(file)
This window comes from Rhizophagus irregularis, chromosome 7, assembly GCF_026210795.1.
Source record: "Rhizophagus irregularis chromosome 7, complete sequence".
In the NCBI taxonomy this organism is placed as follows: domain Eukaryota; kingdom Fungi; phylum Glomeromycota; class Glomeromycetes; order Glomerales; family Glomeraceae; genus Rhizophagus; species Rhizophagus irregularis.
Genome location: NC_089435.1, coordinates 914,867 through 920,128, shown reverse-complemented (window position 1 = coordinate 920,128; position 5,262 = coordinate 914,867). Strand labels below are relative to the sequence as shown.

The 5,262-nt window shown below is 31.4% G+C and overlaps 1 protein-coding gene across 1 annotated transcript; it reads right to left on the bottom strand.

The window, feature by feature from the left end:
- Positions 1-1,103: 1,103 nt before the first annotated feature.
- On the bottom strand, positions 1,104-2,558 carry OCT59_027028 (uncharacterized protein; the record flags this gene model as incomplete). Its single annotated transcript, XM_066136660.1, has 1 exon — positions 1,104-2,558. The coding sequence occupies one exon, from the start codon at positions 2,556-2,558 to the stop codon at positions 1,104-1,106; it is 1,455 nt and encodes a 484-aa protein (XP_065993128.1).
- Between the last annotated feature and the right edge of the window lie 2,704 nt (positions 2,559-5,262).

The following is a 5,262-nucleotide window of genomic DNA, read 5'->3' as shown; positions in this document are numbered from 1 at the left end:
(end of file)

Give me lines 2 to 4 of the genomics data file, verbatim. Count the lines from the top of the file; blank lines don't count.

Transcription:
Source record: "Rhizophagus irregularis chromosome 7, complete sequence".
In the NCBI taxonomy this organism is placed as follows: domain Eukaryota; kingdom Fungi; phylum Glomeromycota; class Glomeromycetes; order Glomerales; family Glomeraceae; genus Rhizophagus; species Rhizophagus irregularis.
Genome location: NC_089435.1, coordinates 914,867 through 920,128, shown reverse-complemented (window position 1 = coordinate 920,128; position 5,262 = coordinate 914,867). Strand labels below are relative to the sequence as shown.